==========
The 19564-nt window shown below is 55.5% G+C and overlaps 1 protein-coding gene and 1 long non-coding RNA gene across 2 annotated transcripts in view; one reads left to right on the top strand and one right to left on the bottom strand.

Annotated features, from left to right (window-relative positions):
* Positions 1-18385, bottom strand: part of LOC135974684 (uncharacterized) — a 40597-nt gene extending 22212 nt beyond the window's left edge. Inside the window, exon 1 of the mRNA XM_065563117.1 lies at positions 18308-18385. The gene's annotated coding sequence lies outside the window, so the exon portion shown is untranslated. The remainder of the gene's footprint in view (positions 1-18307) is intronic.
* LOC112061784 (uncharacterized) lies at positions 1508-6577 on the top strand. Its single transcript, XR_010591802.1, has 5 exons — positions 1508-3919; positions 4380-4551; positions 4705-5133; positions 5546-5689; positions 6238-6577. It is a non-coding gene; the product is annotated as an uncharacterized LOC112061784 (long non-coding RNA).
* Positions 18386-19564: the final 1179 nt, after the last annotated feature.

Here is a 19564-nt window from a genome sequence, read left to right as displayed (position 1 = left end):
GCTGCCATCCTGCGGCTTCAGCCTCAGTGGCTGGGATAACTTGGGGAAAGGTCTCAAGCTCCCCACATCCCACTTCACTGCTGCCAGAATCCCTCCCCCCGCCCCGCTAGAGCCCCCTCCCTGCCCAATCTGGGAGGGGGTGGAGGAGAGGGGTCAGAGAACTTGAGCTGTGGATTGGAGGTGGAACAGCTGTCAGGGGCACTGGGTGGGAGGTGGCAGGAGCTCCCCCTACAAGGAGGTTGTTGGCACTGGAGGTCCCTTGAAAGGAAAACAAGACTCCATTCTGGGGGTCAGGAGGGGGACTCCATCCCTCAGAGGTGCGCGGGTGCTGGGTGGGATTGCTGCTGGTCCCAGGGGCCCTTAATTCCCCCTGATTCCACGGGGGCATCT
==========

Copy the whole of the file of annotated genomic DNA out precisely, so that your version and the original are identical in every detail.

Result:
The 19564-nt window shown below is 55.5% G+C and overlaps 1 protein-coding gene and 1 long non-coding RNA gene across 2 annotated transcripts in view; one reads left to right on the top strand and one right to left on the bottom strand.

Annotated features, from left to right (window-relative positions):
* Positions 1-18385, bottom strand: part of LOC135974684 (uncharacterized) — a 40597-nt gene extending 22212 nt beyond the window's left edge. Inside the window, exon 1 of the mRNA XM_065563117.1 lies at positions 18308-18385. The gene's annotated coding sequence lies outside the window, so the exon portion shown is untranslated. The remainder of the gene's footprint in view (positions 1-18307) is intronic.
* LOC112061784 (uncharacterized) lies at positions 1508-6577 on the top strand. Its single transcript, XR_010591802.1, has 5 exons — positions 1508-3919; positions 4380-4551; positions 4705-5133; positions 5546-5689; positions 6238-6577. It is a non-coding gene; the product is annotated as an uncharacterized LOC112061784 (long non-coding RNA).
* Positions 18386-19564: the final 1179 nt, after the last annotated feature.

Here is a 19564-nt window from a genome sequence, read left to right as displayed (position 1 = left end):
GCTGCCATCCTGCGGCTTCAGCCTCAGTGGCTGGGATAACTTGGGGAAAGGTCTCAAGCTCCCCACATCCCACTTCACTGCTGCCAGAATCCCTCCCCCCGCCCCGCTAGAGCCCCCTCCCTGCCCAATCTGGGAGGGGGTGGAGGAGAGGGGTCAGAGAACTTGAGCTGTGGATTGGAGGTGGAACAGCTGTCAGGGGCACTGGGTGGGAGGTGGCAGGAGCTCCCCCTACAAGGAGGTTGTTGGCACTGGAGGTCCCTTGAAAGGAAAACAAGACTCCATTCTGGGGGTCAGGAGGGGGACTCCATCCCTCAGAGGTGCGCGGGTGCTGGGTGGGATTGCTGCTGGTCCCAGGGGCCCTTAATTCCCCCTGATTCCACGGGGGCATCT